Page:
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Fetching something over the network is both slow and expensive.
Large responses require many roundtrips between the client and server, which delays when they are available and when the browser can process them, and also incurs data costs for the visitor.
If you are using a Web View to fetch and display web content in your application, you might need to provide additional configuration flags to ensure that the HTTP cache is enabled, its size is set to a reasonable number to match your use case, and the cache is persisted.
As a result, if a proper validation token (ETag) is present, no-cache incurs a roundtrip to validate the cached response, but can eliminate the download if the resource has not changed. It simply disallows the browser and all intermediate caches from storing any version of the returned response—for example, one containing private personal or banking data.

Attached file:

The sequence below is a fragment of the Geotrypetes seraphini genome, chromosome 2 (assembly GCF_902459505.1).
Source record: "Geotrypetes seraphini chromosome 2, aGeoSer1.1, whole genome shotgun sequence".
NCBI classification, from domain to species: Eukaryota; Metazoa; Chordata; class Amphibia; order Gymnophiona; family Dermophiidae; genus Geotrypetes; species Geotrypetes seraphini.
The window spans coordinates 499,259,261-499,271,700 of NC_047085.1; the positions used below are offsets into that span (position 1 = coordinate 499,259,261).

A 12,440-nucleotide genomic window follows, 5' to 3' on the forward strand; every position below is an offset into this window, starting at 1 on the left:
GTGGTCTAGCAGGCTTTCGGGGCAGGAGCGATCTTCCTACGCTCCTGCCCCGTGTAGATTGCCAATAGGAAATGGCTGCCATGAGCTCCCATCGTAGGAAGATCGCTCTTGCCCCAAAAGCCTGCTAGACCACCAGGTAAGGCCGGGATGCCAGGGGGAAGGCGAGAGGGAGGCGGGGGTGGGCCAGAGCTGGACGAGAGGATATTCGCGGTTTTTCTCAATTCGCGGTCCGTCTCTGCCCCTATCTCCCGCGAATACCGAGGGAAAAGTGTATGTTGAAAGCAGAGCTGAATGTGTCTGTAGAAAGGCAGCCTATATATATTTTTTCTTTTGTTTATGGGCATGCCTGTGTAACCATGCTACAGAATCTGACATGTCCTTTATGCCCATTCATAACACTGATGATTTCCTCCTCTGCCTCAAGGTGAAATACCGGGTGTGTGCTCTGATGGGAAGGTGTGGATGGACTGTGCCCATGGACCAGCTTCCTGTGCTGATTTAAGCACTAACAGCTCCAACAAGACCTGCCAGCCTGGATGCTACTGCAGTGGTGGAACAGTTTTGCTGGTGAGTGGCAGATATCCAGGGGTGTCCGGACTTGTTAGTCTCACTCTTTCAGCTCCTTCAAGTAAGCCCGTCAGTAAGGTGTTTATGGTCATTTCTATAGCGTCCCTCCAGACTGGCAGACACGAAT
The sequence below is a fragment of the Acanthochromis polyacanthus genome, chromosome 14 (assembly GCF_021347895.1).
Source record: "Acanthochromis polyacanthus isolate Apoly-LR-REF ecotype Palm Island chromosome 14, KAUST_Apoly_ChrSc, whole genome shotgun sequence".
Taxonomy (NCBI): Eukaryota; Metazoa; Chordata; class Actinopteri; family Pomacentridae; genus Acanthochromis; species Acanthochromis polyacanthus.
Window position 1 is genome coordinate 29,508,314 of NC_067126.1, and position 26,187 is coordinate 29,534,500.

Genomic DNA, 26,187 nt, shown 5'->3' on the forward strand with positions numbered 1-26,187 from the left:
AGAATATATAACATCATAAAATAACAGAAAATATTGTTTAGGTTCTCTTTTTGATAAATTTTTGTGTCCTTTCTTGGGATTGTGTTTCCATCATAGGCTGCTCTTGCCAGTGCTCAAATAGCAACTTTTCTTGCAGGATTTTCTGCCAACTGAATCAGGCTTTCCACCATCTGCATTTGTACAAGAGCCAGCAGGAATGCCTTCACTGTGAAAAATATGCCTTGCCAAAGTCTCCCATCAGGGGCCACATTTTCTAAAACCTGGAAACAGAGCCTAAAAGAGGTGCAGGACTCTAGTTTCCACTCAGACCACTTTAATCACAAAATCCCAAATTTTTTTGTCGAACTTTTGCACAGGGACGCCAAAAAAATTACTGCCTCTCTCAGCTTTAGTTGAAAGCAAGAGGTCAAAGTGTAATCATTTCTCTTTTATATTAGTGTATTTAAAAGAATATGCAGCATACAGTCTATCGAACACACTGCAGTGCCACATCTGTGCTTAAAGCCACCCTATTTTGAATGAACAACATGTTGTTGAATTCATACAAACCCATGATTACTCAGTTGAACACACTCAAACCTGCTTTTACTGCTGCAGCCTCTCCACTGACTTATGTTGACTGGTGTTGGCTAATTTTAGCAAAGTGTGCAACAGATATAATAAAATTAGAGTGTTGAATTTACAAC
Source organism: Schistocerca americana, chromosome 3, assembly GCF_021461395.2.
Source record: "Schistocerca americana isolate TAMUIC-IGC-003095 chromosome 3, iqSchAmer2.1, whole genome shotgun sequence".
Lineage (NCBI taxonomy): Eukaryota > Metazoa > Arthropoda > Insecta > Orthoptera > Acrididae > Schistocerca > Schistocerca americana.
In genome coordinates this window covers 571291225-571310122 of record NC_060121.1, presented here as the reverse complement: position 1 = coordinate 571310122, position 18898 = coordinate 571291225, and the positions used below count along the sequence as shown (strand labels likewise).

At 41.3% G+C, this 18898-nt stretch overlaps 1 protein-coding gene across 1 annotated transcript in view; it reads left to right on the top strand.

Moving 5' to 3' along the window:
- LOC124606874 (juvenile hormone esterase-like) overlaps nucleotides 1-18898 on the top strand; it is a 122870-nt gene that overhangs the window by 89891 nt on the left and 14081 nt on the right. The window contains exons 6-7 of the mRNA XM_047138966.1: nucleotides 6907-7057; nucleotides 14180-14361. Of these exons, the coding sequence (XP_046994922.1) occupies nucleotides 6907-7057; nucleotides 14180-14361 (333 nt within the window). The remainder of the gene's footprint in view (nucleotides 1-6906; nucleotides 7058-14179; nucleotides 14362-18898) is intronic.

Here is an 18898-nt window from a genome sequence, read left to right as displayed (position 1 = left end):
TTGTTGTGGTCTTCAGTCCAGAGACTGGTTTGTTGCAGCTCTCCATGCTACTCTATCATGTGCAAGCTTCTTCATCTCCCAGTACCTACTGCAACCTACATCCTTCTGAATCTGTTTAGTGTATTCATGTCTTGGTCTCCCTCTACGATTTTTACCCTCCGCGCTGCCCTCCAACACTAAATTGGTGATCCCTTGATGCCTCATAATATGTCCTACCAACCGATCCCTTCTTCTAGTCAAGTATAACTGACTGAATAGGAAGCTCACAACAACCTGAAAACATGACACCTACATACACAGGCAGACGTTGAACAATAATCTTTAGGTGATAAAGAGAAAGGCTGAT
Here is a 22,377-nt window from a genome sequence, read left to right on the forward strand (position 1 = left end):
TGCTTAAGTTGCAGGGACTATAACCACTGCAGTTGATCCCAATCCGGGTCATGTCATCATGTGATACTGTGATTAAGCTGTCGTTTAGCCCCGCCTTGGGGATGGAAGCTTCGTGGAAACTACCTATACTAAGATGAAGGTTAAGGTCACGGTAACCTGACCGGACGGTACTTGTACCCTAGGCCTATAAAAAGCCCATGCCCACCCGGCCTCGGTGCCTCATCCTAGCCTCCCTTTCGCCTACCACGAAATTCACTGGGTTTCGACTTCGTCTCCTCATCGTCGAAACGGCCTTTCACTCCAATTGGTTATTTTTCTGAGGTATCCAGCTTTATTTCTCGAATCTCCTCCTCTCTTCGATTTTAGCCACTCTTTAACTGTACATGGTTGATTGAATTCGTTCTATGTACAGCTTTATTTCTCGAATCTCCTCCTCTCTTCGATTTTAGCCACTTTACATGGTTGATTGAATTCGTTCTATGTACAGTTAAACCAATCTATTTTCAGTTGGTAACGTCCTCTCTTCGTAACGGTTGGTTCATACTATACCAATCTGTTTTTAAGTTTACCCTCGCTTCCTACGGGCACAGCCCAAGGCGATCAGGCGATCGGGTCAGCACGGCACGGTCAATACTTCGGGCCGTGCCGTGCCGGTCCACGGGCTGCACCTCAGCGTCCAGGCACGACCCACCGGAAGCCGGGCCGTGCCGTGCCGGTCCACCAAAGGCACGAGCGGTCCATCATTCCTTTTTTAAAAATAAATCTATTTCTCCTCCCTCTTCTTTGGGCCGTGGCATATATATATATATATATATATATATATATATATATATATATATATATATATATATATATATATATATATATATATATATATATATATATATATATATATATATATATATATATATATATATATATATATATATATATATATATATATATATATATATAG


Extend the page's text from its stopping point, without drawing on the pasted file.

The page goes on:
Every time the user requests this asset, a request is sent to the server and a full response is downloaded.
At this point, the browser could dispatch a new request and fetch the new full response.
However, that’s inefficient because if the resource hasn't changed, then there's no reason to download the same information that's already in cache!
If the token hasn't changed, the server returns a "304 Not Modified" response, which tells the browser that the response it has in cache hasn't changed and can be renewed for another 120 seconds.